The 2016 award winning film ‘Moonlight’, directed by Barry Jenkins, portrays the childhood, adolescence and adulthood of an Afro-American queer person. During the three defining chapters of his life Chiron struggles and searches for his identity, love and how to accept himself.
Moonlight is not just a beautifully shot film, it is also addresses important issues around (sexual) identity, masculinity and racial inequality. On the International Day for the Elimination of Racial Discrimination, we bring this masterpiece back to the big screen. After the screening, a panel together with the audience will be discussing questions addressed by the film. These questions will include how masculinity and sexual identity are formed in our racialized world and what it means to be Black and queer not just in the U.S. but also in Europe.
The panel for this program wil exist of Yan Merida Brockmeier, Nathan Miango, and Benjamin Sam.
Yan Merida Brockmeier (he/him) is a person of colour (POC) and queer, and is studying Philosophy, Politics and Society with a focus on marginalisation and human rights. He wrote a paper on Identities outside the cisgender binary arguing for gender freedom.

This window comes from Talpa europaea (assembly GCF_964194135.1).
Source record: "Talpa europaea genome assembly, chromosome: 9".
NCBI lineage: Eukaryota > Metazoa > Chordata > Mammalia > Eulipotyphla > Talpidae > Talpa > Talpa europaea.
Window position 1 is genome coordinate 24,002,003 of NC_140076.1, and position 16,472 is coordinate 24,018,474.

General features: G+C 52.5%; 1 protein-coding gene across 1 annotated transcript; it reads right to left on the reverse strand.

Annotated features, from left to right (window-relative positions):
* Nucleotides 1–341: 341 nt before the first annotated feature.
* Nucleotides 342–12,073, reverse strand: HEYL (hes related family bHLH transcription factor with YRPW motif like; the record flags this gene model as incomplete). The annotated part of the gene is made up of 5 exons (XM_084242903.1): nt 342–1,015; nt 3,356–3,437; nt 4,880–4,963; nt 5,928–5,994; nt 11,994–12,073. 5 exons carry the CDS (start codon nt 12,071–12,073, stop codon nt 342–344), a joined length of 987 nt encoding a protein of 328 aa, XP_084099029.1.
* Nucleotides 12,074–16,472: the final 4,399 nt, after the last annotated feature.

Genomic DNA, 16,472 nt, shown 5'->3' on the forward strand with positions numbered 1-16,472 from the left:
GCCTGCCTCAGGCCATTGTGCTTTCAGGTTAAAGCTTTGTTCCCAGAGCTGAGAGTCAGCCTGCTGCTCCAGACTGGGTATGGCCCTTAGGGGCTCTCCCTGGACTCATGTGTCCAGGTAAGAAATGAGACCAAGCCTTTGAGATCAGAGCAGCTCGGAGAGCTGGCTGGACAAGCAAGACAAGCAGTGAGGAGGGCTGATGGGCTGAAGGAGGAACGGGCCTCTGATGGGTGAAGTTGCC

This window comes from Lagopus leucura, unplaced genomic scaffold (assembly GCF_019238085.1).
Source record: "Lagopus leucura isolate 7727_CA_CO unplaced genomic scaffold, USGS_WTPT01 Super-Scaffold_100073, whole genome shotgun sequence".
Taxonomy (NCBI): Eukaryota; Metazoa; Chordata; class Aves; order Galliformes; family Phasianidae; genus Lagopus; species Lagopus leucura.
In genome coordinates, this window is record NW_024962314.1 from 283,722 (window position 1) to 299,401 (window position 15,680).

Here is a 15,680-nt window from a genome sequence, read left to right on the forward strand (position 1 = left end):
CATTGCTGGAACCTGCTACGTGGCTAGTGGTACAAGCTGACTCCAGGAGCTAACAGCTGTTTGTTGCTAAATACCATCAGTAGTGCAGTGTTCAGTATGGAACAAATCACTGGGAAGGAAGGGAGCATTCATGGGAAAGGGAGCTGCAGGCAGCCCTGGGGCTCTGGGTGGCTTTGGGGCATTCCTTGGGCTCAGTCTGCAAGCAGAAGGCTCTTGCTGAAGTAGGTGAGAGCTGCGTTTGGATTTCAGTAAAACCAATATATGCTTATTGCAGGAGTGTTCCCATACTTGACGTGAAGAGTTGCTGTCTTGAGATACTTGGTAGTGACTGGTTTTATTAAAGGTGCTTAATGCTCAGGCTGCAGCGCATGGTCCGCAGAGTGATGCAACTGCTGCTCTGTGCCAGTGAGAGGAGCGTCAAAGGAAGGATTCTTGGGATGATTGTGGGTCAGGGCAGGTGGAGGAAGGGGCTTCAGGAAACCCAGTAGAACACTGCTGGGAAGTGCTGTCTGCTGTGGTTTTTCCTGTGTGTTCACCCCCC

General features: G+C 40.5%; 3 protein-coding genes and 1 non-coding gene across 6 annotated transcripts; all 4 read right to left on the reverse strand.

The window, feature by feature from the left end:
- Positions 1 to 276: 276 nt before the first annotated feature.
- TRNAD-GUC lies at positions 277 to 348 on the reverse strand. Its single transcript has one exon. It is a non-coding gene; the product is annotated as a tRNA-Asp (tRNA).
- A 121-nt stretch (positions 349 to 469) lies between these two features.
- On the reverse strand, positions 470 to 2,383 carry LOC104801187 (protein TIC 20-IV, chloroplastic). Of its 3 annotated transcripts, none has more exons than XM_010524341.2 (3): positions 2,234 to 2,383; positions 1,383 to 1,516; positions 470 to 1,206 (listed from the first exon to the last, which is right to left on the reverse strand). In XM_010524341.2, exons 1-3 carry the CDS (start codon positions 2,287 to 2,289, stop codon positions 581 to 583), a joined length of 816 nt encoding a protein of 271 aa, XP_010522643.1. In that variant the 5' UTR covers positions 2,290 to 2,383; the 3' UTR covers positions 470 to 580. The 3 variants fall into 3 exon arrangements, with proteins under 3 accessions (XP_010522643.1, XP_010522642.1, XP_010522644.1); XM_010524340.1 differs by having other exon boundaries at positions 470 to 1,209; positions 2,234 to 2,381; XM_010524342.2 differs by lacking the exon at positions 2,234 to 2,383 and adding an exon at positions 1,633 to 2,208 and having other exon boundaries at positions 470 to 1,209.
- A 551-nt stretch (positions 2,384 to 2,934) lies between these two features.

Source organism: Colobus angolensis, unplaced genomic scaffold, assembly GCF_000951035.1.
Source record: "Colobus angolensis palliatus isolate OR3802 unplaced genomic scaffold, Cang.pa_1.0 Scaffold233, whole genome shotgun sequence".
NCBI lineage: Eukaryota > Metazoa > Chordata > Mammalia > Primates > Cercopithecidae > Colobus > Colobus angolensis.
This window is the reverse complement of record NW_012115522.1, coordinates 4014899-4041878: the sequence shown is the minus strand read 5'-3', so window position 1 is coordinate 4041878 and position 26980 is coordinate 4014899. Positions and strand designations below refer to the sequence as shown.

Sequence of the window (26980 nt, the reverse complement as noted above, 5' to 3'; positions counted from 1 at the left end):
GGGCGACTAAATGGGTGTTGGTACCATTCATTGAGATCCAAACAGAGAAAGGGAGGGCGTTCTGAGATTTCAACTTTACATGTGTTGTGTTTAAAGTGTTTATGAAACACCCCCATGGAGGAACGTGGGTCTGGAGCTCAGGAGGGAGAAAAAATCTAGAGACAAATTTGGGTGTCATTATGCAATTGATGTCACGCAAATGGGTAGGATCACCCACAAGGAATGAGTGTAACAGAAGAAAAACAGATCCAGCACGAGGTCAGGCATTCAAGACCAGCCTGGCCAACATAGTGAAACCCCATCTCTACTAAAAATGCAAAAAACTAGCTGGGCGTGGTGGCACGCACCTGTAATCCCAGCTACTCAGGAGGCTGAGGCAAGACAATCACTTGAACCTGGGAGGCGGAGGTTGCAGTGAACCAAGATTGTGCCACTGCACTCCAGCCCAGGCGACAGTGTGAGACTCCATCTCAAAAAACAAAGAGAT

Benjamin Sam (he/him) is a freelance writer and researcher with a background in International Relations. He is an active team member of Omek, a community-centric platform that promotes inclusion, equality, representation and participation of the African diaspora in society and business.
Nathan Miango (he/him) studies international Business Communication in Nijmegen, and is commissioner of Activities at Babylon, the student association for Communication and Information Studies. With his experience as a Black and queer person, he hopes to give us his insights on race relations as a Black person.
The evening will be moderated by Karla Kiefer (she/her). She holds a bachelor in Arts and Culture studies where she did a minor in gender and postcolonial studies. She later did a pre-masters in political science and is now pursuing her masters in Transatlantic Studies at Radboud University where she’s specialising in history, culture and politics. She has worked at the Diversity, Equity and Inclusion office at Radboud University as an event coordinator, where she was actively involved in inclusivity, diversity and (anti-)racism on campus.
This event is organised by the student group ARA (Anti-Racism Awareness) from Radboud University. ARA wants to contribute to a positive environment in- and outside the university free from racism and any other form of discrimination by raising awareness for these issues.